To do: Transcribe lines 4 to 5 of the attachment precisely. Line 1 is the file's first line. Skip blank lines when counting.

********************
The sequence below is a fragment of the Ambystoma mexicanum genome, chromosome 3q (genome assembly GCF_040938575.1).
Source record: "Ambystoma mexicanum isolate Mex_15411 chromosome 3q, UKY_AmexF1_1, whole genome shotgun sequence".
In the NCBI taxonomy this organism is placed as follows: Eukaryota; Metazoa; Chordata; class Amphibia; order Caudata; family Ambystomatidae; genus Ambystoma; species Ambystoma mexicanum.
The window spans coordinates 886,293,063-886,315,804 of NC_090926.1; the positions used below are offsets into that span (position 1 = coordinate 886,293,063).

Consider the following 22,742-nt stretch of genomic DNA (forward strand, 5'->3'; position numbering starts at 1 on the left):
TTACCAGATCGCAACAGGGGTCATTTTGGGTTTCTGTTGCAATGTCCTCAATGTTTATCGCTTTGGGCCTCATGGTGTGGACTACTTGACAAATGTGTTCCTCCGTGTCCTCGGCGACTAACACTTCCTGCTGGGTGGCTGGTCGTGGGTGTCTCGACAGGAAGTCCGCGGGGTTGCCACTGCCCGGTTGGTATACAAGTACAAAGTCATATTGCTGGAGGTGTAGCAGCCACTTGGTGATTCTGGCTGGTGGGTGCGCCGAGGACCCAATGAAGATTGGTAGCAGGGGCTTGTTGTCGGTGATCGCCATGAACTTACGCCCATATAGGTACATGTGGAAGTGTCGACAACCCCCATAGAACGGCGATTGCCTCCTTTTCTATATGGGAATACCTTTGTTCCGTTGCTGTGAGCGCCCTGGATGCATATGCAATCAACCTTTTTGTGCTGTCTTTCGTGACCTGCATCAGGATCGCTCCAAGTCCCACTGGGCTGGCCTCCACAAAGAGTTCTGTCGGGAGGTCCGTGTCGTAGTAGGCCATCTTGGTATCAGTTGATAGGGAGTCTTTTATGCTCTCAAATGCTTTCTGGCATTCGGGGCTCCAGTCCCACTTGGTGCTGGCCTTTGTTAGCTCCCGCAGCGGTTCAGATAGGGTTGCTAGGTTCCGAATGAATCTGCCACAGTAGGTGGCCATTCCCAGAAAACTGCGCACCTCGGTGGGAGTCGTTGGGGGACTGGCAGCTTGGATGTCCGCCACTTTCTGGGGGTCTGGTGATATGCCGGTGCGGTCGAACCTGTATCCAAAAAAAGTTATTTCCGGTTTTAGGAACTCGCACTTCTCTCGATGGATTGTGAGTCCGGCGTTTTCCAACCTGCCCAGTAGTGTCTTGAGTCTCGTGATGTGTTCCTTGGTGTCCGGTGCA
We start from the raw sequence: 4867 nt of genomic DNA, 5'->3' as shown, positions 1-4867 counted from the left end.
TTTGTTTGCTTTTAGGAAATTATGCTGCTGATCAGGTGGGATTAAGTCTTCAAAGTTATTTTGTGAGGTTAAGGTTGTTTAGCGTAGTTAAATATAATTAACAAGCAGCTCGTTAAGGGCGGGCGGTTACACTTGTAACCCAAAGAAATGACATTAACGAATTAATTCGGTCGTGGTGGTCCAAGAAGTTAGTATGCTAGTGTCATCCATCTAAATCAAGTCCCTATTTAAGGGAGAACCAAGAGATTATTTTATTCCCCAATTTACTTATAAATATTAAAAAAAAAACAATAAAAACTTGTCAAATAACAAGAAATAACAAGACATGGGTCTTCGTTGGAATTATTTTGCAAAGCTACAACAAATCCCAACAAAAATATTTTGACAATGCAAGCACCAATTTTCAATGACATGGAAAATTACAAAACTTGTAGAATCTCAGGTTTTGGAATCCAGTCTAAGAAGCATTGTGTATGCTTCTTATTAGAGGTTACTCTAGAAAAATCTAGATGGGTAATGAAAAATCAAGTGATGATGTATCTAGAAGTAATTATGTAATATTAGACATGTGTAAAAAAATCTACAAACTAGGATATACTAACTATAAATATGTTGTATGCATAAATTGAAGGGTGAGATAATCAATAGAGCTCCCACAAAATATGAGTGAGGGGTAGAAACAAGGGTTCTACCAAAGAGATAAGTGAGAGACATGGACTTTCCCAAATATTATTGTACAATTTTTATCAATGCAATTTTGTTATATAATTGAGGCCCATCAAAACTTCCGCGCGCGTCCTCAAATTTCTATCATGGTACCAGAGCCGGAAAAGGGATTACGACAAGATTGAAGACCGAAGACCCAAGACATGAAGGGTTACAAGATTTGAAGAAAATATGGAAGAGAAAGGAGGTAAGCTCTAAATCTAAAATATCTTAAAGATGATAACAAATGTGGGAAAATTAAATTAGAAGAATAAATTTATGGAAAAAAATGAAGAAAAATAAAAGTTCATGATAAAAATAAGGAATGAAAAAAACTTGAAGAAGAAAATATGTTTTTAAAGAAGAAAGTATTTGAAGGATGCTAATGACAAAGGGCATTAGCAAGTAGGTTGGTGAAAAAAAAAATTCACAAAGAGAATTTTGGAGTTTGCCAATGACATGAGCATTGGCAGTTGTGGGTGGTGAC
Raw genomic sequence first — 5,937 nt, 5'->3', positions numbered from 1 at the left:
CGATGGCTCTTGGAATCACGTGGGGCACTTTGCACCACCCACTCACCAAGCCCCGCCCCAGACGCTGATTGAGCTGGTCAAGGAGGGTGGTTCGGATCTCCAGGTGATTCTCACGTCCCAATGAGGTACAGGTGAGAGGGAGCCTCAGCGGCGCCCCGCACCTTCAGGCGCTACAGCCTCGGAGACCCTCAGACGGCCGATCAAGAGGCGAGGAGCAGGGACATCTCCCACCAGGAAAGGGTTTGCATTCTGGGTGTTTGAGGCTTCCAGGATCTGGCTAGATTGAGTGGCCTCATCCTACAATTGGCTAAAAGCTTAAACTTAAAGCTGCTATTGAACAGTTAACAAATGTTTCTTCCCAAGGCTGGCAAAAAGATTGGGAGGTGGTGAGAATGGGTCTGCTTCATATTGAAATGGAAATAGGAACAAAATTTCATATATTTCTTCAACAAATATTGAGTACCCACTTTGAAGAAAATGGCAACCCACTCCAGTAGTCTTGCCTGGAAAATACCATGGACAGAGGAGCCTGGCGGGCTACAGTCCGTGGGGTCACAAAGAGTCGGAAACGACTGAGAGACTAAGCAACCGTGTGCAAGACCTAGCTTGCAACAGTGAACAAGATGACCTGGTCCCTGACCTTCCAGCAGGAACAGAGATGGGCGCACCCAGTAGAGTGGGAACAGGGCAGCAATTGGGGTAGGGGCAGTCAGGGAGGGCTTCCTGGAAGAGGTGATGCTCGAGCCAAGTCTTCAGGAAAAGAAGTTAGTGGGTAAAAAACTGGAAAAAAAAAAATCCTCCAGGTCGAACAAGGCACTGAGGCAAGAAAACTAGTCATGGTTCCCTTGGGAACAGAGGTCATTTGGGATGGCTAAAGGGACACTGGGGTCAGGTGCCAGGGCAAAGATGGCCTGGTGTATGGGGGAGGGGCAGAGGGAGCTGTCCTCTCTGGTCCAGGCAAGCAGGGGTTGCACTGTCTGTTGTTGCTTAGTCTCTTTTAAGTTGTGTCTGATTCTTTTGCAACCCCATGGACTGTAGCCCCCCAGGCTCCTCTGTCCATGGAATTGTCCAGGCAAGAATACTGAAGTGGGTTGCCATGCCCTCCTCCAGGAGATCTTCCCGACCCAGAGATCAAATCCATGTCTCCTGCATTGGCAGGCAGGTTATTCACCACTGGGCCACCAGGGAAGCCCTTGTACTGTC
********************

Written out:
The window spans coordinates 886,293,063-886,315,804 of NC_090926.1; the positions used below are offsets into that span (position 1 = coordinate 886,293,063).

Consider the following 22,742-nt stretch of genomic DNA (forward strand, 5'->3'; position numbering starts at 1 on the left):